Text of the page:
Alabama’s auto sector is charging forward, with record-setting production and new expansion activity that’s adding more muscle to the state’s prominent position in a global industry.
Made In Alabama caught up with Greg Canfield, secretary of the Alabama Department of Commerce, to discuss developments in the state’s auto sector and how the Alabama economic development team plans to keep the momentum moving forward in 2016.
Q: Honda’s economic impact on Alabama has been massive, as demonstrated by the new analysis from the College of Business and Economic Research at the University of Alabama. What else has Honda meant for the state?
A: The news on Honda is not surprising — the plant’s financial impact in just 2014 was incredible. If we step away from automotive the auto sector for a moment, since Honda announced its intention to locate in the state in 1999, we have seen — because of their entry into Alabama — the state attract close to $5 billion in capital investment from Japanese companies.
Q: What’s next for Alabama’s economic development efforts in the automotive sector?
A: We have done a great job of growing the OEM base and growing the Tier 1 base that supports them. What we need to focus on now is growing that Tier 2, Tier 3 and Tier 4 supply chain. That’s where we have a lot of extra capacity, and we really need to do that to continue to underpin the support for the OEMs already in the state.
Q: Does research, development and engineering jobs within automotive remain a priority for Commerce and its economic development allies?
A: We’re really focused on R&D in the state of Alabama. We are making an effort to grow automotive R&D because we believe that the thought-based aspects of creating and envisioning the products that are going to be manufactured here is going to be very important. We want to have that research, development, design and product testing done right here in our state. We’re going to build them here — let’s imagine them here. (Read about REHAU’s new technical center in Cullman.)
Q: What has Alabama done to facilitate the rapid growth of the auto sector?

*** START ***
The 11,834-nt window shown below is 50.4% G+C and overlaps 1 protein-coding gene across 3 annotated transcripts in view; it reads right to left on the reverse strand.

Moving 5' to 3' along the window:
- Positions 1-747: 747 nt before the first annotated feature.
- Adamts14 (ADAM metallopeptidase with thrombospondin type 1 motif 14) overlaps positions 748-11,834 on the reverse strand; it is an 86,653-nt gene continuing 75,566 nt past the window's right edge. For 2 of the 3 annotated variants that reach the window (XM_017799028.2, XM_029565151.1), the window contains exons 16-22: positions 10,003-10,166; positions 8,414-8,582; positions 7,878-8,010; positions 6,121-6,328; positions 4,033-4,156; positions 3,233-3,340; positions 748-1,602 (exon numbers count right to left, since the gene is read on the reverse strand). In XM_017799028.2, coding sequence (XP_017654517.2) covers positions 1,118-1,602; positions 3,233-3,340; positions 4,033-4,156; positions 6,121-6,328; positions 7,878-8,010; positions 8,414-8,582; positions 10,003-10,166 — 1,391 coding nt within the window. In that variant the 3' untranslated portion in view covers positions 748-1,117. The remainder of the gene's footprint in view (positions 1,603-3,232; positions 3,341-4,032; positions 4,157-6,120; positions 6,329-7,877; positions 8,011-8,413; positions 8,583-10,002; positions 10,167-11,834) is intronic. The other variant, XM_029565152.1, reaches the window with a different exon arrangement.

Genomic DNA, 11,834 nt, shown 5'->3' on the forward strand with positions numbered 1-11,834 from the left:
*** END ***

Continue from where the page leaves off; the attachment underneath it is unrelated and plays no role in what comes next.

A: Alabama possesses a lot of factors that support the automotive sector and work as a magnet to attract the industry to the state. It starts with an available, trainable workforce that’s flexible in its ability to take on new responsibilities and new technologies. A second aspect is that we are a state with a Right to Work mentality, and that has helped us bring in foreign direct investment from the OEMs that located here.
Another factor is we have a great business climate. That means a low tax structure and a favorable regulatory environment. It also means we have an environment that’s supportive of business. At the end of the day, it means that we’ve created a place where automotive manufacturers can do business. I think there’s no better testament to that than the fact that all four OEMs located in Alabama have seen multiple expansions. They’re growing here.
Q: How is Commerce helping ensure the growth continues?
A: One of the key things that Commerce can do to ensure Alabama auto sector growth is through the realignment of workforce development in Alabama, particularly with the non-academic side. Our public school system and the community college system are working in partnership with our universities to produce that kind of academic support we need. But we’ve got to do a better job — and this will be Commerce’s focus — of bringing in non-academic programs and structures. With one ear to the private sector and one foot in state government, we can act as liaison to determine the private sector’s needs and the types of skills that our workforce needs to be successful in the future.